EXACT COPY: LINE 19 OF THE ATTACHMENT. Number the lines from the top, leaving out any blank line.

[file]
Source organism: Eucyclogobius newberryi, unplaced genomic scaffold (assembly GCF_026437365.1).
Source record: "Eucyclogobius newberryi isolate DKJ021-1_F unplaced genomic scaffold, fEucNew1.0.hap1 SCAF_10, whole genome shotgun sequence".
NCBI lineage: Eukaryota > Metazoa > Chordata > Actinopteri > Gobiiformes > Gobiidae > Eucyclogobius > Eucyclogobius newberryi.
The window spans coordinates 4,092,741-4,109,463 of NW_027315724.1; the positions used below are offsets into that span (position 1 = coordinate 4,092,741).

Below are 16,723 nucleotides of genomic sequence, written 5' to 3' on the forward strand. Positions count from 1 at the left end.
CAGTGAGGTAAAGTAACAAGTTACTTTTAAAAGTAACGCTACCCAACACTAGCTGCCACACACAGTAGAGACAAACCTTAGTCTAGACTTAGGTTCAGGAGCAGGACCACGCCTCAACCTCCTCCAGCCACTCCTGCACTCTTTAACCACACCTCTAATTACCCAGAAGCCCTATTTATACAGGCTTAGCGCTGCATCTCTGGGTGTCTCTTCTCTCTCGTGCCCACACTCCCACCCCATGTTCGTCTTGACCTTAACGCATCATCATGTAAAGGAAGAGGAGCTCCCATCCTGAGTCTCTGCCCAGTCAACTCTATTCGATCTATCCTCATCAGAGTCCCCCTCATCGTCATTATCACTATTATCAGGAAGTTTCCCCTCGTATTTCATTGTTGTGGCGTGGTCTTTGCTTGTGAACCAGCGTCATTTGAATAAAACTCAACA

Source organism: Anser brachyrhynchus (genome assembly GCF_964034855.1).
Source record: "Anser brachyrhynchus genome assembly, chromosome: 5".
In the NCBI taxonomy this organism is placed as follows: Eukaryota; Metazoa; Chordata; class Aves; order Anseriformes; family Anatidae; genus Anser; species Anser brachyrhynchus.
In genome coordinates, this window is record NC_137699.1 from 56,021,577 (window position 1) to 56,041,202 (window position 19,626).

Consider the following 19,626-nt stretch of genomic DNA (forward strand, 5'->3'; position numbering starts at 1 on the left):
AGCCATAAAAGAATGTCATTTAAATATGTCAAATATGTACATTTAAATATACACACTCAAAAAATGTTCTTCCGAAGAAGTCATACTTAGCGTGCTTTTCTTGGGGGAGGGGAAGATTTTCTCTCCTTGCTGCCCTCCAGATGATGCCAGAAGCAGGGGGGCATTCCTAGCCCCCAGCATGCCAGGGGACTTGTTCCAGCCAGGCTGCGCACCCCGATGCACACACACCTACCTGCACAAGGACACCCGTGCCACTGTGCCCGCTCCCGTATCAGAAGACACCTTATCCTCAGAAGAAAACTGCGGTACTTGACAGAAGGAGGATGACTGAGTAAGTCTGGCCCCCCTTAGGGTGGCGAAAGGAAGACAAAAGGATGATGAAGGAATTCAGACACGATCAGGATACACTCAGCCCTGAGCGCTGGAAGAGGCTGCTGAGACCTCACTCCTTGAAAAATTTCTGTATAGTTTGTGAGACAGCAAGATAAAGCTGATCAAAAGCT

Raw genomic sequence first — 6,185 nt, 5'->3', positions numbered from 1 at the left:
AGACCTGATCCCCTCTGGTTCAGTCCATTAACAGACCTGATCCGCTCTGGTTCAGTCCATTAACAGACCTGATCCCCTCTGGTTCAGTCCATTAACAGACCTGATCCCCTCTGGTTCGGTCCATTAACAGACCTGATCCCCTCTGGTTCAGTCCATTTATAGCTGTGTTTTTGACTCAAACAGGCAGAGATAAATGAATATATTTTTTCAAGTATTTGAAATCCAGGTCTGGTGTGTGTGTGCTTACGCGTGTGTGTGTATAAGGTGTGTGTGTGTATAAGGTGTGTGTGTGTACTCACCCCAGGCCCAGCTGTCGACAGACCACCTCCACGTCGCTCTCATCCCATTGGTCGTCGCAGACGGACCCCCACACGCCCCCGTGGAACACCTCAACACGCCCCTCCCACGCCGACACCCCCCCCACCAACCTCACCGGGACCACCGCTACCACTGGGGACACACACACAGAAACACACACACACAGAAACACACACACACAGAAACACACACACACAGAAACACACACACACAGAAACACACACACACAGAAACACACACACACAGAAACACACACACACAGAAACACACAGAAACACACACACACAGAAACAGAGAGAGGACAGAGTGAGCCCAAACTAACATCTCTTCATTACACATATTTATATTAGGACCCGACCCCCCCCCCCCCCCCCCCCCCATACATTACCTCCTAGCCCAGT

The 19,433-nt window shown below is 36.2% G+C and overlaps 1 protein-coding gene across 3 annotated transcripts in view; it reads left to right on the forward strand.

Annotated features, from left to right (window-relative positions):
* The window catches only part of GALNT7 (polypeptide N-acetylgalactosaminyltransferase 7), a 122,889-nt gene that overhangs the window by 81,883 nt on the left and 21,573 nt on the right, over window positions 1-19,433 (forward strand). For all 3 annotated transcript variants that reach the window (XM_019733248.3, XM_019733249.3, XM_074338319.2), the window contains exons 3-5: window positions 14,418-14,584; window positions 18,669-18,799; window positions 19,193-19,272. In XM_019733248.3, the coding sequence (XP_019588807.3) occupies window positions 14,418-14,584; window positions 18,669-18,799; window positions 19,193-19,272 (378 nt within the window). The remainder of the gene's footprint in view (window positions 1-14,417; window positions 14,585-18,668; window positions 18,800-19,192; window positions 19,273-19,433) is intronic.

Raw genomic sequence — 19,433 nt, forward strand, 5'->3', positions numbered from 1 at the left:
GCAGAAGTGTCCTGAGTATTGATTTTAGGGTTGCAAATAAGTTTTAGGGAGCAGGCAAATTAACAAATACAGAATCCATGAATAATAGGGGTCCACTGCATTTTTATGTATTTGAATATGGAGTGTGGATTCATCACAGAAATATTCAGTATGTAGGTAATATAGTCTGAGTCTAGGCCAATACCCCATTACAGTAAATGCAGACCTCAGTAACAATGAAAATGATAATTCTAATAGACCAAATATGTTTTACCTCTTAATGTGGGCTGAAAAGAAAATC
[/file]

GCAGAAGTGTCCTGAGTATTGATTTTAGGGTTGCAAATAAGTTTTAGGGAGCAGGCAAATTAACAAATACAGAATCCATGAATAATAGGGGTCCACTGCATTTTTATGTATTTGAATATGGAGTGTGGATTCATCACAGAAATATTCAGTATGTAGGTAATATAGTCTGAGTCTAGGCCAATACCCCATTACAGTAAATGCAGACCTCAGTAACAATGAAAATGATAATTCTAATAGACCAAATATGTTTTACCTCTTAATGTGGGCTGAAAAGAAAATC